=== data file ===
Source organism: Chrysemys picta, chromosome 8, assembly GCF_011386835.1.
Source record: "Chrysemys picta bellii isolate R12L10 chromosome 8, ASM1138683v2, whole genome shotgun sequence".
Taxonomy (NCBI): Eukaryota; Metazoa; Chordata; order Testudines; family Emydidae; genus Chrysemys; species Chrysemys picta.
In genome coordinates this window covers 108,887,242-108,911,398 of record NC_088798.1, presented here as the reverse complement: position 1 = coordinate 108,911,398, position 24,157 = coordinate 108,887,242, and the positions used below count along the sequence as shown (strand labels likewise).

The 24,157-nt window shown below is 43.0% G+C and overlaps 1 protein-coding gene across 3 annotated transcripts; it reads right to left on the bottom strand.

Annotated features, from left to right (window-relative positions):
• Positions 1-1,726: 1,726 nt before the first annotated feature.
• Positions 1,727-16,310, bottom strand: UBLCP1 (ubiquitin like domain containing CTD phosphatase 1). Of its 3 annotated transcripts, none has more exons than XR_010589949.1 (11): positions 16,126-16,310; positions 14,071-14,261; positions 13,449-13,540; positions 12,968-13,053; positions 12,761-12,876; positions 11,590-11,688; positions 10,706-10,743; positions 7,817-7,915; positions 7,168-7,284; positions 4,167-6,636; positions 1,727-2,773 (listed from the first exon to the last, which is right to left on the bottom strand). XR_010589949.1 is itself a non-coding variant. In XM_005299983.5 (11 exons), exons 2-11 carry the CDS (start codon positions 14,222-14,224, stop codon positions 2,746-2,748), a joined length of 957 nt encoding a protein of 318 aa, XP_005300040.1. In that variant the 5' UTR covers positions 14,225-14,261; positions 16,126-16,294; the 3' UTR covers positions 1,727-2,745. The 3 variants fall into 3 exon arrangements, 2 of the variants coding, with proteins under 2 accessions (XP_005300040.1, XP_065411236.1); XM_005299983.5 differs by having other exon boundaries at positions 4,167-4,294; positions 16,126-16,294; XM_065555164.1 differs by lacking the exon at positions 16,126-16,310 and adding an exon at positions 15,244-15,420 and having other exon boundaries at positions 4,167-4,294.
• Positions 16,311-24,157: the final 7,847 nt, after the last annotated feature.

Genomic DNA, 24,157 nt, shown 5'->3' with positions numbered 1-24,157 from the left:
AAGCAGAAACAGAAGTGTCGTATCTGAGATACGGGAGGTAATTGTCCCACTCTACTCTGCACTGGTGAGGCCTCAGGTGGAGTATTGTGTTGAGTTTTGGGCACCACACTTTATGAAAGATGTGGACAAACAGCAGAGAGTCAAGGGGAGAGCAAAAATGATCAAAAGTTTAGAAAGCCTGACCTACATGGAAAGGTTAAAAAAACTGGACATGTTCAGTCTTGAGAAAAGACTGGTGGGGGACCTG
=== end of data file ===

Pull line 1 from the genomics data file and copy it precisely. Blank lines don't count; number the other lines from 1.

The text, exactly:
Source organism: Chrysemys picta, chromosome 8, assembly GCF_011386835.1.